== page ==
crisis in Africa, I was glad to finally see this topic placed
on the forefront at a Canadian institution of higher
learning. As an African student at UBC, I have learnt to
expect very little in terms of representation in the UBC
mainstream discourse. I was quite appalled to read further and watch stereotypes of my people replicated by
an ill-informed and ill-researched article.
Not in a single sentence did the article seek to tap
into the resource of Malawian students or indeed East
or Southern African students at UBC.
Indeed, as always, the African experience was glossed
over, ignored and unacknowledged by the writer whose
focus was on so called expert Western sources.
As a 'world class' institution of higher learning it is
indeed disappointing to watch UBC replicate the power
dynamics that have plagued the politics of the North
and the South. It is time that Westerners ceased to
speak for Africans, for we are capable of and interested
in speaking for ourselves. As the President of Students
Against Global AIDS, my goal is to teach about the
complexities and the multifaceted nature of the
HIV/AIDS pandemic in Africa. I derive my knowledge
from a lifetime of experience, not a six-week summer
project. It is out of the same frustration that has led me
to respond to this article, that I placed a proposal to
teach a student directed seminar on the politics of
HIV/AIDS in Africa. I could easily share a number of
pictures from the rural areas in my home country. But
without an understanding of the rich African culture
and the complexities of post- and neocolonialism it
would be too arrogant for me to purport to speak for
the continent through a handful of digital experiences.
As VP Academic within the AMS, I look forward to
recognizing the World AIDS Day on December 1st
2004, a world-wide celebrated event that has in the
past received little or no attention at UBC.
I have no problem with Canadian students including
a component of International Studies in their education-
continued on page 8
UBC REPORTS
Editor
Scott Macrae scott.macrae@ubc.ca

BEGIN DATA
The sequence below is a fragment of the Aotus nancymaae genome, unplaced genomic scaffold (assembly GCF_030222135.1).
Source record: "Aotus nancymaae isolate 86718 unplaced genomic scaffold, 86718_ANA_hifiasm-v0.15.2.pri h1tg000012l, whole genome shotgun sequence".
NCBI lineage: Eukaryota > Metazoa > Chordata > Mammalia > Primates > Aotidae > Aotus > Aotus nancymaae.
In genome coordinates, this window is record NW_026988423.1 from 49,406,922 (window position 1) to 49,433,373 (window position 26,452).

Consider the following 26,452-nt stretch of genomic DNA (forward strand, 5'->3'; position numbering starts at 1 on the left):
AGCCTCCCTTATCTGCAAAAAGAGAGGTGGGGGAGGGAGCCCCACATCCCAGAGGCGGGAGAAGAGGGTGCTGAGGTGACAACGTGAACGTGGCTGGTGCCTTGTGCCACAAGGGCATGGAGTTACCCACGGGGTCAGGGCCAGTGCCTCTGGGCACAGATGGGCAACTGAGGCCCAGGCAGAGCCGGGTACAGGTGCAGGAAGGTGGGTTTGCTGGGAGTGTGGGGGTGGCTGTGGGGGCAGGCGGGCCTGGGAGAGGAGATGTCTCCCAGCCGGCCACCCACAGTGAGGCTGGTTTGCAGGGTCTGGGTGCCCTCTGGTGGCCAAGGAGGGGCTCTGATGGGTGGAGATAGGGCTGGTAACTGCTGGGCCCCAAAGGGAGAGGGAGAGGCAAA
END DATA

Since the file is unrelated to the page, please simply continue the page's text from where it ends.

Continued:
Design Director
Chris Dahl chris.dahl@ubc.ca
Designer
Sharmini Thiagarajah sharmini@exchange.ubc.ca
Contributors
Michelle Cook michelle.cook@ubc.ca
Brian Lin brian.lin@ubc.ca
Erica Smishek erica.smishek@ubc.ca
Hilary Thomson hilary.thomson@ubc.ca
Advertising
Kim Fisher public.affairs@ubc.ca
NEXT ISSUE: NOVEMBER 4, 2004
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scott.macrae@ubc.ca or call UBC.NEWS (604.822.6397) UBC      REPORTS      |      OCTOBER     /,      2OO4      |      3
UBC's Learning Exchange Recognized for the
Great Trekker Award
UBC students have recognized a distin-
guished educator who is helping
change the face of learning at UBC and
in Vancouver's Downtown Eastside
with the 2004 Great Trekker Award.
Margo Fryer is the director of UBC's
Learning Exchange, an innovative
community outreach initiative that
provides educational opportunities to
people who live and work in
Vancouver's Downtown Eastside and
other inner-city communities. It also
provides opportunities for UBC
students to develop an understanding
of society through first-hand volunteer
work.
"The Learning Exchange brings
learning alive for people," says Fryer,
who received her PhD in
Interdisciplinary Studies from UBC in
2003.
"It's really the Learning Exchange
- not just me - that's being recognized.
And it's especially fitting that the Great
Trekker Award is coming to an initiative that is so tied to community and
to the Trek vision (UBC's strategic
plan)."
The Great Trekker Award - with its
2004 theme of Community Outreach
and Community Involvement in the
Greater Vancouver Regional District -
is presented by the student-run Alma
Mater Society (AMS) of UBC to an
alumni member who has achieved
recognition in their chosen field, made
a special contribution to the community and maintained a continued interest
in UBC. The Award commemorates
the spirit of the Great Trek of 1922,
where UBC students marched from
downtown Vancouver to the Point
Grey campus in an effort to pressure
the provincial government to provide
funding for the campus.
"That event was about students
making the statement that the conditions for learning weren't good
enough," says Fryer.
"The students coming into the
Learning Exchange Trek Program are
saying something similar, that they
need different learning conditions that
connect them with the challenges of
the 21st century. They want to be